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Jessica Duchen
Sunday 18th July 2010
Hegdish at the Albert Hall

I'd hoped, on Monday, to bring you my review of the entire opening weekend of the Proms via the Indy. But there's a Sod's Law whereby the only time in your life you can hear Domingo and Terfel within 24 hours of each other, you end up being horribly sick in the Piccadilly Line instead. I don't know if it was the heat in the hall, which was considerable, or food poisoning; still, I fainted towards the end of act 1 of Meistersinger, spent half an hour in the Albert Hall's First Aid room and then headed back to the tube station... Hmm.

Some of those on Twitter are reporting that it was the best Prom they have ever experienced in 40 years of attendance. Another tweet declares that the Proms are "what our nation should be celebrating, not our overpaid footballers" - and I couldn't agree more!

Therefore what follows may seem a bit churlish, but...well, my own sorry episode followed scenes before the show the like of which I've never before seen at the Proms. My mother would have described it as a 'hegdish' - one of those untranslatable words that might be Yiddish or might be Afrikaans, but captures the sense of chaos, of giant queues moving in different directions outside the hall with nobody knowing quite where to go or how, of painful crossed-legs syndrome in the line outside the ladies' loos, which have never been and probably never will be plentiful enough especially where Wagner operas are concerned, and people literally sprinting round the circular corridors to find their correct door while a disembodied voice booms: "Please take your seats, this evening's Prom is about to begin." Amazingly, the performance started less than ten minutes late. (Then, once you're inside, it is HOT.)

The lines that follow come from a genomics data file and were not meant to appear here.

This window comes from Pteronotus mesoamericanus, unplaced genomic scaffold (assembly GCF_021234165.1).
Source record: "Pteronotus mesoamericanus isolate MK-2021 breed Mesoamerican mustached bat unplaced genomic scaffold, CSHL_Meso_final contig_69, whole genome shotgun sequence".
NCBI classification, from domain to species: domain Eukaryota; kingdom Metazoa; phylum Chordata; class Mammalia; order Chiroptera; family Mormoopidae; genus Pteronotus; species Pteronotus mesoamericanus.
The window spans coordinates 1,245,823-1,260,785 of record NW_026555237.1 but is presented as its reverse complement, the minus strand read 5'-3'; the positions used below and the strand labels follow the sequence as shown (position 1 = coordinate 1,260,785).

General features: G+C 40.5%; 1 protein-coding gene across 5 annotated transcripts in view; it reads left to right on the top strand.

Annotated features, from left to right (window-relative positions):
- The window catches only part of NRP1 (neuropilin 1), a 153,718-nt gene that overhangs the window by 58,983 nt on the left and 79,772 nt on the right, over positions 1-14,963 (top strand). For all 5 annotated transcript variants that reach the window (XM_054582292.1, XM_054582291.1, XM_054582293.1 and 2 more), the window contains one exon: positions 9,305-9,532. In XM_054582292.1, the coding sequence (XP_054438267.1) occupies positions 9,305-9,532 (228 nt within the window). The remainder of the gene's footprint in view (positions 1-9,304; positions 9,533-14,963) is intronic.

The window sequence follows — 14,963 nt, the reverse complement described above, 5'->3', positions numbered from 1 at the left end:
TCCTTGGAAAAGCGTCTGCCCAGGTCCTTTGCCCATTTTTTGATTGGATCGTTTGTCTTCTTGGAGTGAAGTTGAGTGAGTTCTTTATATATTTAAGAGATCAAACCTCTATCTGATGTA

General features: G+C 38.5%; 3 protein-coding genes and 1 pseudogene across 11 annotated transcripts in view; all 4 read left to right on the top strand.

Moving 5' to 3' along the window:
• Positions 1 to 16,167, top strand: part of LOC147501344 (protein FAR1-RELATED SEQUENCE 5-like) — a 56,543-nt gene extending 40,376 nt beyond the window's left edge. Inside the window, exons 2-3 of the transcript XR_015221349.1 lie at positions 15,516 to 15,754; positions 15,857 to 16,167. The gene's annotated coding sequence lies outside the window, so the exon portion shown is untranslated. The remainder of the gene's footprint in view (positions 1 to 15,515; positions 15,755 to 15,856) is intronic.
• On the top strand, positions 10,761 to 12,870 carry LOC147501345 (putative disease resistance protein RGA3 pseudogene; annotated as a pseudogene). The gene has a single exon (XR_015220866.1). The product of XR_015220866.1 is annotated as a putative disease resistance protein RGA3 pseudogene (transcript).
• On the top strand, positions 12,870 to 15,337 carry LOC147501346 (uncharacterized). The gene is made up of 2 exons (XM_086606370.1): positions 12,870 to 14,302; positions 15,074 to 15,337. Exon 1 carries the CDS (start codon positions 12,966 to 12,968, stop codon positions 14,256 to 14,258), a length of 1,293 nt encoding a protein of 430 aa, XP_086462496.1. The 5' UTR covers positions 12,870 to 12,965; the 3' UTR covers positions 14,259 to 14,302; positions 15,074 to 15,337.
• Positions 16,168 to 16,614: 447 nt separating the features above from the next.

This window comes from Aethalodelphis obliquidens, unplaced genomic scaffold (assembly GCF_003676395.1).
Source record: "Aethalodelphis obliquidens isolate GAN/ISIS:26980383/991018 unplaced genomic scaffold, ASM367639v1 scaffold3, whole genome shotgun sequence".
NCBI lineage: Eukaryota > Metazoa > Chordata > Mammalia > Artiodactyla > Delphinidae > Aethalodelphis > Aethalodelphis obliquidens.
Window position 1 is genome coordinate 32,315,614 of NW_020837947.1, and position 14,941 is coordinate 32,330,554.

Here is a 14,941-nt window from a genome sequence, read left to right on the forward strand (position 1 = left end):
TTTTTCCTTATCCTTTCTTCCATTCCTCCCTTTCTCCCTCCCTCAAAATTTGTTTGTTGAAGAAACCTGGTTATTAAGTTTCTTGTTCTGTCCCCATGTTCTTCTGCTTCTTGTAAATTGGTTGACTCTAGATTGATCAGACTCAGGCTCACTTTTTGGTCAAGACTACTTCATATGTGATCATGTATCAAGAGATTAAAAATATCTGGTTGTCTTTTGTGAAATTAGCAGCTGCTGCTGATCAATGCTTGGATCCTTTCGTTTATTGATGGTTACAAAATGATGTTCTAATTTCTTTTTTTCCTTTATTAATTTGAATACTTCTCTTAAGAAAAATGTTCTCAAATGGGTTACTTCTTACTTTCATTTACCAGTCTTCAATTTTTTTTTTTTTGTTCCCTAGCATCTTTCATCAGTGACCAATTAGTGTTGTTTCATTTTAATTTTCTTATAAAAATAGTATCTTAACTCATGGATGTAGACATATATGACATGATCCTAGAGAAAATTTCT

This cause is easy to diagnose: security has gone stark raving mad. The bar-code on your ticket now has to be electronically swiped at the door by an official with a red bleeper. There are bag searches, too - somewhat random, I suspect, unless Cath Kidston is an Approved Brand. Bag searches I can live with, but what exactly is to be gained by the red bleeper? It means each person takes three times longer than before to cross the threshold, and when you're trying to get 7000-odd individuals into a concert hall this is no joke. Later, when I had to throw myself upon the mercy of the excellent hall medics, it proved impossible to get round the circuit to the First Aid room until the right official with the right electronic key had been located.

Now, I accept the need for security In This Day And Age, but I can't help thinking it needs to be applied with a modicum of sense - and that we should have been warned to please allow an extra half hour for admission to the hall.

The hour of the performance that I was able to hear was great, and Bryn was amazing; but to my delight it was Christopher Purves as Beckmesser who had possibly the most beautiful voice on stage. Also loved Amanda Roocroft as Eva.

All I can say this morning is: thank goodness for the BBC iPlayer, Radio 3 and the Internet: I'll catch the performance later in the week. And for Glyndebourne, which is doing Meistersinger next year with the dream-team of director David McVicar and conductor Vladimir Jurowski, and the likelihood of accessible air.

Enjoy Simon Boccanegra, folks. I'm going back to bed.